Whose Social License is it anyway?

Posted on February 17, 2016

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The dawning of a new age in the relationship between science and society?

Science is a leading factor in economic growth. New research leads to new products or ways of doing things, which are demanded by us as consumers. Knowing that consumers continuously demand and expect new products to be introduced is one reason why governments invest in new scientific research. Essentially, creating a continuous cycle of demand, investment, innovation, product commercialization and adoption.

In the decades that followed World War II, science garnered very high levels of social trust. By the 1960s social perceptions began to shift, society’s trust and open acceptance of science began to decline. One reason for this decline was the growing use of nuclear energy. Over the subsequent decades, social trust continued to fall, and coupled with increased use and popularity of social media, social media became a catalyst of growing social mistrust in science.

‘Social license’ in recent years has become an increasingly common term used in relation to science and innovation. Definitions vary widely. On the smaller scale ‘social license’ may require a local community’s approval on large development projects, such as mines or pipelines. While the a broader scale views social license as society’s need to grant approval to the scientific innovation prior to it being commercially available, despite governments thorough risk assessment and approval.

Extending social license to such a broad societal scale could be a dangerous precedent, specifically for technologies developed in industrialized countries which have substantially greater benefit and use in a developing country. If social license is to be so broadly defined, citizens of industrialized country may not approve innovative products which prevent or delay the flow of benefits to developing countries. Therefore, one social license could hold up another nation’s right to social license.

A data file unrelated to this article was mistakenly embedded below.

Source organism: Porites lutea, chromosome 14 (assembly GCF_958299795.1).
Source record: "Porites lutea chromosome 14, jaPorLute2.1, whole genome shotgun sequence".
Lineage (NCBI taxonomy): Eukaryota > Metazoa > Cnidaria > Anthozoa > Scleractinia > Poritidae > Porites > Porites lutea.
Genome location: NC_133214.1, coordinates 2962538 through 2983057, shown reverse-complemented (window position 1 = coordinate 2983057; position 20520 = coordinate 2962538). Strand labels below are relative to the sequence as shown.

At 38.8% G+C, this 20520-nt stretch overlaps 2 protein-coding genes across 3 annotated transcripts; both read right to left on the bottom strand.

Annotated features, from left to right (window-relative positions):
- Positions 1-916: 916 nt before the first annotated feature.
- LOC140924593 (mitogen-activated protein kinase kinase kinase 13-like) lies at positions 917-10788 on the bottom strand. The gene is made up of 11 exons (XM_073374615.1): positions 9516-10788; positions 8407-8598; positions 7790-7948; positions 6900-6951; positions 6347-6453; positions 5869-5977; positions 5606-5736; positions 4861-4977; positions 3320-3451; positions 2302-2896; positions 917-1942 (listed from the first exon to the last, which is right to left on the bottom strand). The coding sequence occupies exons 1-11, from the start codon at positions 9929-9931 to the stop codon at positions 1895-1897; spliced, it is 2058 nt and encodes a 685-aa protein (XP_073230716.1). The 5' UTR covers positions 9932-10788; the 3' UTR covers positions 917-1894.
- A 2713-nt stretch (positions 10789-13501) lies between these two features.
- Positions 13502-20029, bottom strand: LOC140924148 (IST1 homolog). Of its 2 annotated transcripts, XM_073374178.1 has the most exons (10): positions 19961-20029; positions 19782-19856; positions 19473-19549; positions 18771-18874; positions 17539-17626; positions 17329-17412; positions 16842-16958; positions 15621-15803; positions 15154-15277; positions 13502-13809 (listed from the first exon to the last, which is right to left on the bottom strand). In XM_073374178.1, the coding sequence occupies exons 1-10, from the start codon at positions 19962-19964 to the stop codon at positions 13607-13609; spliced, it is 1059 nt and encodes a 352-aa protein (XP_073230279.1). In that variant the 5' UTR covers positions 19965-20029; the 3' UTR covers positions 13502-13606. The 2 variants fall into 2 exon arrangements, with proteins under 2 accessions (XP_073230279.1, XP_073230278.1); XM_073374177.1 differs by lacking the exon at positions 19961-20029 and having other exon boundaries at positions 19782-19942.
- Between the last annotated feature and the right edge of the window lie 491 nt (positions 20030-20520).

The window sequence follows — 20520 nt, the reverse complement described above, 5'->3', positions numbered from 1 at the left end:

The present challenge between social license and agriculture is whose voice(s) to listen to? Should developers of new ag technologies listen to the farmers who are the clients that buy these new technologies, or the broader public which consumes the ultimate food products? Or perhaps both voices be listened to? In this case, how does the technology developer find a balance and compromise?

Social license has become an opportunity for those opposed to a technology to be vocal and active in the expression of their opinion. While the vast majority of those that adopt and support the technology remain silent, the so-called silent adopters.

So what’s the solution? Agriculture can, and should, do more to communicate about how our food is produced. Consumers should have the opportunity to hear more farm specific stories about what farmers do to produce the food consumers eat. A good example of this is the recent production by SaskCanola of the information video ‘License to Farm’. The more stories that the agriculture industry can share means that when consumers are interested in learning more about the topic, they can easily find the voice and facts from those who produce and handle their food each day.

It is my opinion that social license application to agriculture should be about sustainably producing more food and in assisting the transfer of technology to developing countries. Social license should not be used as a rationalization to hold ag innovations hostage to the whims and demands of a vocal few.

What can we do to ensure that social license is narrowly applied? We can start by sharing our own stories and blogs like these. SaskCanola and many others like Sarah Schultz (@NurseLovesFarmr) take an active role and sharing the story of agriculture, it’s time the rest of us join them. To start, share this blog, take up a conversation with others, be vocal on social media, or share your thoughts and stories with us in the comments below.

Because, whose license is it anyway? It’s yours!

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Stuart Smyth
Assistant Professor, Industry Research Chair, College of Agriculture and Bioresources, U of S